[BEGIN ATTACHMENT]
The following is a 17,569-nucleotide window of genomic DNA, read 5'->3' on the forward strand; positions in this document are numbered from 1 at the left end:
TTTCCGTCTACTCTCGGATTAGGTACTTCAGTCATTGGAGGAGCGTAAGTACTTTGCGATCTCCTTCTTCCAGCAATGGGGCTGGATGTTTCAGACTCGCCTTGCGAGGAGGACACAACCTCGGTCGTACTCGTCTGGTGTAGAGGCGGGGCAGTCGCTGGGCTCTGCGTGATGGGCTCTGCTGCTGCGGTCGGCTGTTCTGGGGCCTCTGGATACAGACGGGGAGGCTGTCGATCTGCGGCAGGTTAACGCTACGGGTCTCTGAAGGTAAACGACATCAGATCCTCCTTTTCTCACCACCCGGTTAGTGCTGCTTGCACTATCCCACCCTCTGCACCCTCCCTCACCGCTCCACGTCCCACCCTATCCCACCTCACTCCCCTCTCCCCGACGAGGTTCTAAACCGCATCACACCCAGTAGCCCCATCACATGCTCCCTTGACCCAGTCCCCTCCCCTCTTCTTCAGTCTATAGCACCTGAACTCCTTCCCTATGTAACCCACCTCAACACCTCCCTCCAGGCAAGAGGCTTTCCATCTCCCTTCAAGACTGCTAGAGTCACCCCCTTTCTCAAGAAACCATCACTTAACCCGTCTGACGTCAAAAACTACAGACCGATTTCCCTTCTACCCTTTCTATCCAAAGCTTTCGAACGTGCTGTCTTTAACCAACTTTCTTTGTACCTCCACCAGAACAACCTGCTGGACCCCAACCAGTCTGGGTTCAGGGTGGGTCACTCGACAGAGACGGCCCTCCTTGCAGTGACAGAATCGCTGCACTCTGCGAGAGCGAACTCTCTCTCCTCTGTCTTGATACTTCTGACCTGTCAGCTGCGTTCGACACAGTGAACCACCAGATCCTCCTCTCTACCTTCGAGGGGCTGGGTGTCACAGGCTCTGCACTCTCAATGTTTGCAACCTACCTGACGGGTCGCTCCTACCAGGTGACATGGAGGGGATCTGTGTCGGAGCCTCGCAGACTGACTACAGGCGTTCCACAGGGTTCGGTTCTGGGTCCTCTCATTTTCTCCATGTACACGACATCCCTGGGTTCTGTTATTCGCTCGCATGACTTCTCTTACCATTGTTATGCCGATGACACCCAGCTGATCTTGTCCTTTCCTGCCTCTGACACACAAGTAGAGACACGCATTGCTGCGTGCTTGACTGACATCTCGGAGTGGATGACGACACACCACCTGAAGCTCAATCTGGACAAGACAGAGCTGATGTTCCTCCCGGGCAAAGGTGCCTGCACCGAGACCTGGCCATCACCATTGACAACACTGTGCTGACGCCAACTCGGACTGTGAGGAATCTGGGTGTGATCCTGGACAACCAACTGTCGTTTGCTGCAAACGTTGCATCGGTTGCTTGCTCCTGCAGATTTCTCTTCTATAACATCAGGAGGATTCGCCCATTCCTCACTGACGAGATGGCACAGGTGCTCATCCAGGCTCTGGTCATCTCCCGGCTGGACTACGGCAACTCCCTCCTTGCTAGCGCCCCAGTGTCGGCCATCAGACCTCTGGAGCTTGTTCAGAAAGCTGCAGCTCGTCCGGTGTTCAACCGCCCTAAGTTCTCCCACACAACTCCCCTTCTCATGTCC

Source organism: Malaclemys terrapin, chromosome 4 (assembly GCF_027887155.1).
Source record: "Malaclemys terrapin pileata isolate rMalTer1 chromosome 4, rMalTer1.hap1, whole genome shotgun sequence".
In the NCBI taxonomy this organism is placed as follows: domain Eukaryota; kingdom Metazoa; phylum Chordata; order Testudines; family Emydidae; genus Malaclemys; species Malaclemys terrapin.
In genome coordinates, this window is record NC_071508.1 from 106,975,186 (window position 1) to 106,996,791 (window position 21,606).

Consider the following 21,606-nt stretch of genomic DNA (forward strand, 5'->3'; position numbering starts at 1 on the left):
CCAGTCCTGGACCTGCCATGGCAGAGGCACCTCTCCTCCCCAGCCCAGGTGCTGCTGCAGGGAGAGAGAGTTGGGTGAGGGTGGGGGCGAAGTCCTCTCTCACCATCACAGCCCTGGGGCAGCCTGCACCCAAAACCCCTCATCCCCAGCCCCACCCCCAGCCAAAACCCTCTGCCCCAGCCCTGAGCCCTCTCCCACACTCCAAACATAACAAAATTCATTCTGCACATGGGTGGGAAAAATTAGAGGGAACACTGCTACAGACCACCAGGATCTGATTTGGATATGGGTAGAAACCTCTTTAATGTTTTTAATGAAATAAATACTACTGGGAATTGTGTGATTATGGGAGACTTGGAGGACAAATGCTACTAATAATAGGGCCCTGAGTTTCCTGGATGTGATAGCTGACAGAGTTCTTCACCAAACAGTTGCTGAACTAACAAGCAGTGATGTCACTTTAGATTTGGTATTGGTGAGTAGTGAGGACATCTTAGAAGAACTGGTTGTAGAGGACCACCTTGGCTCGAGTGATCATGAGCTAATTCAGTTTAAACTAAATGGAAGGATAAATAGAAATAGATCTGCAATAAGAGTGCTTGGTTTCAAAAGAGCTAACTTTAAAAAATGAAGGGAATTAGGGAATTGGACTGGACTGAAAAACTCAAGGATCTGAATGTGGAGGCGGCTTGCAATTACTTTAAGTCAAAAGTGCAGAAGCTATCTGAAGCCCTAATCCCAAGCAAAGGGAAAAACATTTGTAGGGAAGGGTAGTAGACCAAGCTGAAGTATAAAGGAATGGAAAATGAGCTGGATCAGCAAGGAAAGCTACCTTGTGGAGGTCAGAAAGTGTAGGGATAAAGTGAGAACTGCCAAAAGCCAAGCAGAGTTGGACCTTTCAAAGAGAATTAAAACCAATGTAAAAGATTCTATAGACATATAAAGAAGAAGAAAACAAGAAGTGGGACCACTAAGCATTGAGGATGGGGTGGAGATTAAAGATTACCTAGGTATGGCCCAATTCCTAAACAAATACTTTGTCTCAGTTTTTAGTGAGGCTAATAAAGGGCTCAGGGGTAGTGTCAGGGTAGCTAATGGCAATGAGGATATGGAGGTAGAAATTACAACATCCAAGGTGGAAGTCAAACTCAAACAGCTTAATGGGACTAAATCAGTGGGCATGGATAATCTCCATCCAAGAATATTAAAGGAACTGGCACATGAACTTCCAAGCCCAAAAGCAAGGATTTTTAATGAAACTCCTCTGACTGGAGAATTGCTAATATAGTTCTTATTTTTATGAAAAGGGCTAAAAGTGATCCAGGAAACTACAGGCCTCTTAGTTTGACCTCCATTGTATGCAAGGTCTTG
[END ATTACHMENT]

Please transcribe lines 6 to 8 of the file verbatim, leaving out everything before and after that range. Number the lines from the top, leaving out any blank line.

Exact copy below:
In genome coordinates, this window is record NC_071508.1 from 106,975,186 (window position 1) to 106,996,791 (window position 21,606).

Consider the following 21,606-nt stretch of genomic DNA (forward strand, 5'->3'; position numbering starts at 1 on the left):
CCAGTCCTGGACCTGCCATGGCAGAGGCACCTCTCCTCCCCAGCCCAGGTGCTGCTGCAGGGAGAGAGAGTTGGGTGAGGGTGGGGGCGAAGTCCTCTCTCACCATCACAGCCCTGGGGCAGCCTGCACCCAAAACCCCTCATCCCCAGCCCCACCCCCAGCCAAAACCCTCTGCCCCAGCCCTGAGCCCTCTCCCACACTCCAAACATAACAAAATTCATTCTGCACATGGGTGGGAAAAATTAGAGGGAACACTGCTACAGACCACCAGGATCTGATTTGGATATGGGTAGAAACCTCTTTAATGTTTTTAATGAAATAAATACTACTGGGAATTGTGTGATTATGGGAGACTTGGAGGACAAATGCTACTAATAATAGGGCCCTGAGTTTCCTGGATGTGATAGCTGACAGAGTTCTTCACCAAACAGTTGCTGAACTAACAAGCAGTGATGTCACTTTAGATTTGGTATTGGTGAGTAGTGAGGACATCTTAGAAGAACTGGTTGTAGAGGACCACCTTGGCTCGAGTGATCATGAGCTAATTCAGTTTAAACTAAATGGAAGGATAAATAGAAATAGATCTGCAATAAGAGTGCTTGGTTTCAAAAGAGCTAACTTTAAAAAATGAAGGGAATTAGGGAATTGGACTGGACTGAAAAACTCAAGGATCTGAATGTGGAGGCGGCTTGCAATTACTTTAAGTCAAAAGTGCAGAAGCTATCTGAAGCCCTAATCCCAAGCAAAGGGAAAAACATTTGTAGGGAAGGGTAGTAGACCAAGCTGAAGTATAAAGGAATGGAAAATGAGCTGGATCAGCAAGGAAAGCTACCTTGTGGAGGTCAGAAAGTGTAGGGATAAAGTGAGAACTGCCAAAAGCCAAGCAGAGTTGGACCTTTCAAAGAGAATTAAAACCAATGTAAAAGATTCTATAGACATATAAAGAAGAAGAAAACAAGAAGTGGGACCACTAAGCATTGAGGATGGGGTGGAGATTAAAGATTACCTAGGTATGGCCCAATTCCTAAACAAATACTTTGTCTCAGTTTTTAGTGAGGCTAATAAAGGGCTCAGGGGTAGTGTCAGGGTAGCTAATGGCAATGAGGATATGGAGGTAGAAATTACAACATCCAAGGTGGAAGTCAAACTCAAACAGCTTAATGGGACTAAATCAGTGGGCATGGATAATCTCCATCCAAGAATATTAAAGGAACTGGCACATGAACTTCCAAGCCCAAAAGCAAGGATTTTTAATGAAACTCCTCTGACTGGAGAATTGCTAATATAGTTCTTATTTTTATGAAAAGGGCTAAAAGTGATCCAGGAAACTACAGGCCTCTTAGTTTGACCTCCATTGTATGCAAGGTCTTG